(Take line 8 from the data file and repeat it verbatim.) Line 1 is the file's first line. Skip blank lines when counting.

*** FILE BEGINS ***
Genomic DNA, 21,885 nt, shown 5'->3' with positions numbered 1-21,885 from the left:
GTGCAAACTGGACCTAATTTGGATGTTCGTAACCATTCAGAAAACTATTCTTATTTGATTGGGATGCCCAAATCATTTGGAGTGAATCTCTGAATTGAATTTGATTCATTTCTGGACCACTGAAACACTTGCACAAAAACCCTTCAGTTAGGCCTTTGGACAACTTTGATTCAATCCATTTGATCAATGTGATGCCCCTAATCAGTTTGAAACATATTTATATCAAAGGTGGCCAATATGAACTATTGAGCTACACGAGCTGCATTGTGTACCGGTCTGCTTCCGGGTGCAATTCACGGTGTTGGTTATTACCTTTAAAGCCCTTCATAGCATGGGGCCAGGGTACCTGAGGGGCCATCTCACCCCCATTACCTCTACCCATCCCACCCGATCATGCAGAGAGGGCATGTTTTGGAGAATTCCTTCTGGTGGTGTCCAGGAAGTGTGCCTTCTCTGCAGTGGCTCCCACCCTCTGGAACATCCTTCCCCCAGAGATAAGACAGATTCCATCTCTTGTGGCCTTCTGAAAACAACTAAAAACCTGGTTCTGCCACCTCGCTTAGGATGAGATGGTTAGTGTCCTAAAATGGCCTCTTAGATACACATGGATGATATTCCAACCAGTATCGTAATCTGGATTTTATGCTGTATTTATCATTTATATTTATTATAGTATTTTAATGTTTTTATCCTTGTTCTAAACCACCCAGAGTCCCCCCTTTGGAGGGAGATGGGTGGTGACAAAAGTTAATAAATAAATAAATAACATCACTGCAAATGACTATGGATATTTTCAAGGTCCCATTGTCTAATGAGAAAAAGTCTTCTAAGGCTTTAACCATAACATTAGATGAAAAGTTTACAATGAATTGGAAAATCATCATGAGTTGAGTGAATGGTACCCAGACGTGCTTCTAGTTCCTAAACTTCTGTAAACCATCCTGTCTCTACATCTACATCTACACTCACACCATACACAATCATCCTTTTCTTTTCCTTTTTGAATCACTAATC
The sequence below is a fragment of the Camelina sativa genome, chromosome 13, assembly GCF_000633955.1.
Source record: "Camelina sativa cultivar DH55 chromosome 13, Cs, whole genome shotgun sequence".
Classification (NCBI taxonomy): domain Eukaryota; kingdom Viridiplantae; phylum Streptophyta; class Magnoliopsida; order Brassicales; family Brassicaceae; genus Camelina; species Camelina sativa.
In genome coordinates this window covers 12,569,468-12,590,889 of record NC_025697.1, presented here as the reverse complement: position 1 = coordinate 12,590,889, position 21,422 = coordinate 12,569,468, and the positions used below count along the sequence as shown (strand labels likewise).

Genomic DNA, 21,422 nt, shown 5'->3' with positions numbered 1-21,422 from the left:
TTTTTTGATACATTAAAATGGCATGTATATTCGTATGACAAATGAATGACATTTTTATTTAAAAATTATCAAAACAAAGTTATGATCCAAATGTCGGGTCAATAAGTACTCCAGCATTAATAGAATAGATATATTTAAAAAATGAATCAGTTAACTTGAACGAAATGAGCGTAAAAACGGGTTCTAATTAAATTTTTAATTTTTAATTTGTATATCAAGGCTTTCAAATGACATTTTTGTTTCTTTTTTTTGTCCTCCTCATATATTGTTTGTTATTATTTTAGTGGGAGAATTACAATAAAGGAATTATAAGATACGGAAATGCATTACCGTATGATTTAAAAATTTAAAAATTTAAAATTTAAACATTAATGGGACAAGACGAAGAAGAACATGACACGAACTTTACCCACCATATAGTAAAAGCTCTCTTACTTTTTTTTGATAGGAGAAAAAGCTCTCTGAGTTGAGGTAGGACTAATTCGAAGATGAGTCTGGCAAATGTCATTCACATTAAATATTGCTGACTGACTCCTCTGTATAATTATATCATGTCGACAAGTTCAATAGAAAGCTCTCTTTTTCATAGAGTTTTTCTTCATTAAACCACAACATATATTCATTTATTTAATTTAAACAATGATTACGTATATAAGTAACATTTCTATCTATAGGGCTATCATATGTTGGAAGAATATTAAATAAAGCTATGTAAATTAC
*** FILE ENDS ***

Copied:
TTTTTTGATACATTAAAATGGCATGTATATTCGTATGACAAATGAATGACATTTTTATTTAAAAATTATCAAAACAAAGTTATGATCCAAATGTCGGGTCAATAAGTACTCCAGCATTAATAGAATAGATATATTTAAAAAATGAATCAGTTAACTTGAACGAAATGAGCGTAAAAACGGGTTCTAATTAAATTTTTAATTTTTAATTTGTATATCAAGGCTTTCAAATGACATTTTTGTTTCTTTTTTTTGTCCTCCTCATATATTGTTTGTTATTATTTTAGTGGGAGAATTACAATAAAGGAATTATAAGATACGGAAATGCATTACCGTATGATTTAAAAATTTAAAAATTTAAAATTTAAACATTAATGGGACAAGACGAAGAAGAACATGACACGAACTTTACCCACCATATAGTAAAAGCTCTCTTACTTTTTTTTGATAGGAGAAAAAGCTCTCTGAGTTGAGGTAGGACTAATTCGAAGATGAGTCTGGCAAATGTCATTCACATTAAATATTGCTGACTGACTCCTCTGTATAATTATATCATGTCGACAAGTTCAATAGAAAGCTCTCTTTTTCATAGAGTTTTTCTTCATTAAACCACAACATATATTCATTTATTTAATTTAAACAATGATTACGTATATAAGTAACATTTCTATCTATAGGGCTATCATATGTTGGAAGAATATTAAATAAAGCTATGTAAATTAC